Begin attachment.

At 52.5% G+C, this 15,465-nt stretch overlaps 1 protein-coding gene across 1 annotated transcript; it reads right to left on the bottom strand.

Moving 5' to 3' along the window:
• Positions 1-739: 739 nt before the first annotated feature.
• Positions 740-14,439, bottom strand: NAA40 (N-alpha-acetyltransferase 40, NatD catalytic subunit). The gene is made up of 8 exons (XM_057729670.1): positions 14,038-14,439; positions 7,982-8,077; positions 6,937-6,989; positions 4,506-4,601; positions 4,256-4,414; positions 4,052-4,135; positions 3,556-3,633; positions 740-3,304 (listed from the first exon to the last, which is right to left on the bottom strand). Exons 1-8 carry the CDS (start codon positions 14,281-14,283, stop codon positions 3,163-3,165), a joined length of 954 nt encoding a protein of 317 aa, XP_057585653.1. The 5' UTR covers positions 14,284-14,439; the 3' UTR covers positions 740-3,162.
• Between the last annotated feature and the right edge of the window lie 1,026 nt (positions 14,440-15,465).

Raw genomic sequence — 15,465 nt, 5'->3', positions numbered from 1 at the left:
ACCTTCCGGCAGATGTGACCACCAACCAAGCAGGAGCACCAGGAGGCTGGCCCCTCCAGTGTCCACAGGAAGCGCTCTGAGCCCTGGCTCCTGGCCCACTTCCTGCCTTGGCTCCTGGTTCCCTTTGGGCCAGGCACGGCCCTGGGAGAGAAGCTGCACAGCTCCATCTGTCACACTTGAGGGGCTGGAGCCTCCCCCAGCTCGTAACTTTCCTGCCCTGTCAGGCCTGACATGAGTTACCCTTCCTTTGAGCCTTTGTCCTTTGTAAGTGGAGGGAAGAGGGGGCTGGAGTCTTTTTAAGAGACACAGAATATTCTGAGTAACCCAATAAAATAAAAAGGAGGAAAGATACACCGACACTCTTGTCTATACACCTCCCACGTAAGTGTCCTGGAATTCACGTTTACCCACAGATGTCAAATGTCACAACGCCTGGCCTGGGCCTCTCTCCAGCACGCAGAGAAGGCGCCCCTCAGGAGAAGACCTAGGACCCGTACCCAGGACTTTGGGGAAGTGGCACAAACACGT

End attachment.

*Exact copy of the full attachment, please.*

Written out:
At 52.5% G+C, this 15,465-nt stretch overlaps 1 protein-coding gene across 1 annotated transcript; it reads right to left on the bottom strand.

Moving 5' to 3' along the window:
• Positions 1-739: 739 nt before the first annotated feature.
• Positions 740-14,439, bottom strand: NAA40 (N-alpha-acetyltransferase 40, NatD catalytic subunit). The gene is made up of 8 exons (XM_057729670.1): positions 14,038-14,439; positions 7,982-8,077; positions 6,937-6,989; positions 4,506-4,601; positions 4,256-4,414; positions 4,052-4,135; positions 3,556-3,633; positions 740-3,304 (listed from the first exon to the last, which is right to left on the bottom strand). Exons 1-8 carry the CDS (start codon positions 14,281-14,283, stop codon positions 3,163-3,165), a joined length of 954 nt encoding a protein of 317 aa, XP_057585653.1. The 5' UTR covers positions 14,284-14,439; the 3' UTR covers positions 740-3,162.
• Between the last annotated feature and the right edge of the window lie 1,026 nt (positions 14,440-15,465).

Raw genomic sequence — 15,465 nt, 5'->3', positions numbered from 1 at the left:
ACCTTCCGGCAGATGTGACCACCAACCAAGCAGGAGCACCAGGAGGCTGGCCCCTCCAGTGTCCACAGGAAGCGCTCTGAGCCCTGGCTCCTGGCCCACTTCCTGCCTTGGCTCCTGGTTCCCTTTGGGCCAGGCACGGCCCTGGGAGAGAAGCTGCACAGCTCCATCTGTCACACTTGAGGGGCTGGAGCCTCCCCCAGCTCGTAACTTTCCTGCCCTGTCAGGCCTGACATGAGTTACCCTTCCTTTGAGCCTTTGTCCTTTGTAAGTGGAGGGAAGAGGGGGCTGGAGTCTTTTTAAGAGACACAGAATATTCTGAGTAACCCAATAAAATAAAAAGGAGGAAAGATACACCGACACTCTTGTCTATACACCTCCCACGTAAGTGTCCTGGAATTCACGTTTACCCACAGATGTCAAATGTCACAACGCCTGGCCTGGGCCTCTCTCCAGCACGCAGAGAAGGCGCCCCTCAGGAGAAGACCTAGGACCCGTACCCAGGACTTTGGGGAAGTGGCACAAACACGT